POSTED 17 JAN 2002
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bobsled poised above a perilous run, the Antarctic ice sheets are in position
for a quick downhill slide into the Southern Ocean. And while their velocity
is measured in meters per year rather than per minute, the stakes in this
plunge vastly exceed the contest for Olympic gold in bobsledding.
By plunging into the ocean, the East and West Antarctic Ice Sheets could raise sea level by 70 meters -- drowning coastal regions that are home to billions. Aside from a major asteroid impact, it's perhaps the nightmare scenario of global change.
The West Antarctica Ice Sheet is a massive accumulation of ice -- more than a kilometer thick -- that flows into the Ross Sea. Like a bobsled in extreme slow motion, the sheet crunches downward.
Also like a bobsled, gravity's downward pull causes movement; resistance comes from friction against the land below.
It's easy to measure a bobsled's speed, but that's a monumental task for a vast ice sheet. Previously, researchers had to visit the inhospitable ice desert to make measurements.
Got it on my fuzz-buster
New measurements by Ian Joughin of the Jet Propulsion Laboratory show that parts of the West Antarctic sheet are grinding to a halt. The Whillans Stream, one component of the sheet, slowed 23 percent between 1973-4 and 1997, when Joughin's radar data were collected. It's now moving about 400 meters per year. At the current rate, Whillans could grind to a halt in 80 years or so.
Another major component, poetically named Ice Stream C, stopped about 150 years ago.
Previously, scientists estimated that the West Antarctic sheet was losing 20 billion tons of ice per year. Based on the new radar velocity data, Joughin and co-author Slawek Tulaczyk estimate that it is actually gaining about 27 billion tons.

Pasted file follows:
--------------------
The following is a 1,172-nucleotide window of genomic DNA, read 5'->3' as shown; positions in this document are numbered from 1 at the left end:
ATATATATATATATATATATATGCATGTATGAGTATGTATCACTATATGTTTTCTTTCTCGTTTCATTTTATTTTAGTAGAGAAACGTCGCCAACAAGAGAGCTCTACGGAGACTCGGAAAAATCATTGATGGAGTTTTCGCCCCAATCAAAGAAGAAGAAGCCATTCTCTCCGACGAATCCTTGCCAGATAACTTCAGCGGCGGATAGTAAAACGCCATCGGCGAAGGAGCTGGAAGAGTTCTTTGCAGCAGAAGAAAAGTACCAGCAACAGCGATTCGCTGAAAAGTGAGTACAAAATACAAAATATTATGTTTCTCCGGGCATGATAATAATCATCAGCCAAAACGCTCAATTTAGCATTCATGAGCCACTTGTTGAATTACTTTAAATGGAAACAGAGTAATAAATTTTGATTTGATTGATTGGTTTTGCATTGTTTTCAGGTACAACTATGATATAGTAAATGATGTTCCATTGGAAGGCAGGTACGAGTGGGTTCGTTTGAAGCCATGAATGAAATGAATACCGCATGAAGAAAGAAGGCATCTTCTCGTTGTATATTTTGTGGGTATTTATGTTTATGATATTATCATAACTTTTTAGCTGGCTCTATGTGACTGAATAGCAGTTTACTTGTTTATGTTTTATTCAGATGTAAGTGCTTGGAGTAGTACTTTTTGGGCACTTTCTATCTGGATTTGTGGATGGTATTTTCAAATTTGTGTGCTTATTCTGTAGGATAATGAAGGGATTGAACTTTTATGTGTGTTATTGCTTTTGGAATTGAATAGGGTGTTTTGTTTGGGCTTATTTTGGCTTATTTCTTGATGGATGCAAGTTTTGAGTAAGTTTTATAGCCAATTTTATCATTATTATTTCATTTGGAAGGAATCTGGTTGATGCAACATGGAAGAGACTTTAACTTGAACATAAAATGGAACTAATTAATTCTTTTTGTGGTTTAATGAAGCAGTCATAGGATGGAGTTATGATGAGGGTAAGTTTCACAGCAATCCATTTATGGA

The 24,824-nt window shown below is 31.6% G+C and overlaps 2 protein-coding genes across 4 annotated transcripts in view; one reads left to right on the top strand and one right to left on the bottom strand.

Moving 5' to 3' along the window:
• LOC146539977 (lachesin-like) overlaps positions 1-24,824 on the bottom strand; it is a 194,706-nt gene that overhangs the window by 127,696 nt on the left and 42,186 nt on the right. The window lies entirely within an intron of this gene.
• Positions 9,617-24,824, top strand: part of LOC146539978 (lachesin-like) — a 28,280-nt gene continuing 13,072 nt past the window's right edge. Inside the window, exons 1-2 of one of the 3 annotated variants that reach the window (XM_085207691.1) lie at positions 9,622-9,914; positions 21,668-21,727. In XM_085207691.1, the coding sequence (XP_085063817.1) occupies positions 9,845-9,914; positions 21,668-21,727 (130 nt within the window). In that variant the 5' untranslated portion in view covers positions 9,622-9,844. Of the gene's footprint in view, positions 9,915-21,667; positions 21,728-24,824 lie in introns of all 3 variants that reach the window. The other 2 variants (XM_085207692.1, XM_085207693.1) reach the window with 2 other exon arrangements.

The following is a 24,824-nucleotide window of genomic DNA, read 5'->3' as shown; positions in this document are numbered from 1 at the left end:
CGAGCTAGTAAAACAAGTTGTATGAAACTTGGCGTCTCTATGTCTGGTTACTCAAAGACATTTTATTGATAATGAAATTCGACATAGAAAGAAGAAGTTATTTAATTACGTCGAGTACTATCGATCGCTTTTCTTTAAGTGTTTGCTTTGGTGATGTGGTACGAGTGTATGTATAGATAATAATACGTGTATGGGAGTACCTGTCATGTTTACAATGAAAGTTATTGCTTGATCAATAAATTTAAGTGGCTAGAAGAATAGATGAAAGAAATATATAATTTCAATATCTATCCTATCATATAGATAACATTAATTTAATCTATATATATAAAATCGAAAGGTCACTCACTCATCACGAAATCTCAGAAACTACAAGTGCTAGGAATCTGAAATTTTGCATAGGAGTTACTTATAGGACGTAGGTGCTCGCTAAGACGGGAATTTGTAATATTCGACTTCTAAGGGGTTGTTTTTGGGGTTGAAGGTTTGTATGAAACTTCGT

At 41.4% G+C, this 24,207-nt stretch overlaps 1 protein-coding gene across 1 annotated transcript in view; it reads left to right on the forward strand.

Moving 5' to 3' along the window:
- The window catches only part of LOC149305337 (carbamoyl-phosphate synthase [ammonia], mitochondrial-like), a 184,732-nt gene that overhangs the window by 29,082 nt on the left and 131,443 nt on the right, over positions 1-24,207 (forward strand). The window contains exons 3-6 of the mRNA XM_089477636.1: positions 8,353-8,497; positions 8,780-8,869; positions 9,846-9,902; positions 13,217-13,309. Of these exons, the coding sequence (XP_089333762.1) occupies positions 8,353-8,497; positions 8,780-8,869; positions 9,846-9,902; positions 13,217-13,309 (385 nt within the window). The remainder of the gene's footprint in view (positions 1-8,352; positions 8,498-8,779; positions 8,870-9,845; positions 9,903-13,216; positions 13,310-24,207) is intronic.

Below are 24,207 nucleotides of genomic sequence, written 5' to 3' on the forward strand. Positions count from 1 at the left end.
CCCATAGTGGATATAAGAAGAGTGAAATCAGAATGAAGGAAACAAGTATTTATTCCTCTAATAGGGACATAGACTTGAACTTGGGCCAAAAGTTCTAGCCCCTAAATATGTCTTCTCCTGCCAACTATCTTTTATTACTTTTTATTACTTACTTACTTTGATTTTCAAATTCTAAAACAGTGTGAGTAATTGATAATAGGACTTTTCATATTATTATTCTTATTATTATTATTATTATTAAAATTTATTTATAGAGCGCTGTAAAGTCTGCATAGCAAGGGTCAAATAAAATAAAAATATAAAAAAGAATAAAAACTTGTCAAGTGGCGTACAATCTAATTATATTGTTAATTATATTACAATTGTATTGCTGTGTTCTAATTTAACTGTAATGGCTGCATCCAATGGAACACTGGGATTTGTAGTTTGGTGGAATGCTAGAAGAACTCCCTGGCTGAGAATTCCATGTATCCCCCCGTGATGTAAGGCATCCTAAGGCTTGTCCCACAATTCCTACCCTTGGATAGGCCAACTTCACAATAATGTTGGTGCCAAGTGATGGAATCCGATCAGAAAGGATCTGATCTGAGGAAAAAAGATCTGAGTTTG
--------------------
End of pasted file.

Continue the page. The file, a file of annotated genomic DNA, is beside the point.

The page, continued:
Scientists have focused on the West Antarctic ice sheet because it disappeared in past warm periods between the ice ages. "There is evidence that the Ross Sea was open, had no ice," says Joughin. "At some time in past interglacials, much of the West Antarctic ice sheet went away."
Were it to happen again, bye-bye Tokyo and Rome....
Earth is always bleeding out some internal heat which combines with heat from friction to melt ice beneath the glaciers, "greasing the skids" so the giant ice sheets can slide toward the Ross Sea.
Theoretically, the ice sheet's movement tends to limit itself. If the ice thins, the cold surface gets closer to the base, freezing those water bearings and causing the ice stream to pile up. When the ice gets thick enough, the blanket of ice insulates the base, and earth heat thaws the bearings so the downhill flow can resume.
While the Antarctic glaciers have been melting and thinning since the last ice age ended about 15,000 years ago, Joughin says this process may be almost over. "The ice sheet seems to be thickening instead of thinning," he says. "We think the thinning may have come to an end, but we will probably not live long enough to see [this hypothesis] tested."
Joughin's technique is a major advance in studying ice movement, and a positive sign for coastal communities. "A sea-level rise is not imminent, at least from this sector of ice sheet," he says. However, the larger Pine island Ice Stream, also in West Antarctica, seems to be speeding up, so the net effect is unclear.
The stakes in gaining a better grasp of ice flow are considerable. Ice, for example, reflects more heat back to space than water or soil, so melting ice could change the global energy balance. And a major infusion of cold, fresh water from melted glaciers could alter the ocean currents which redistribute heat around the globe.. But in the short term, at least, people in Bangladesh and New York may breathe a bit easier about the giant ice blanket at the south end of the world.
-- David Tenenbaum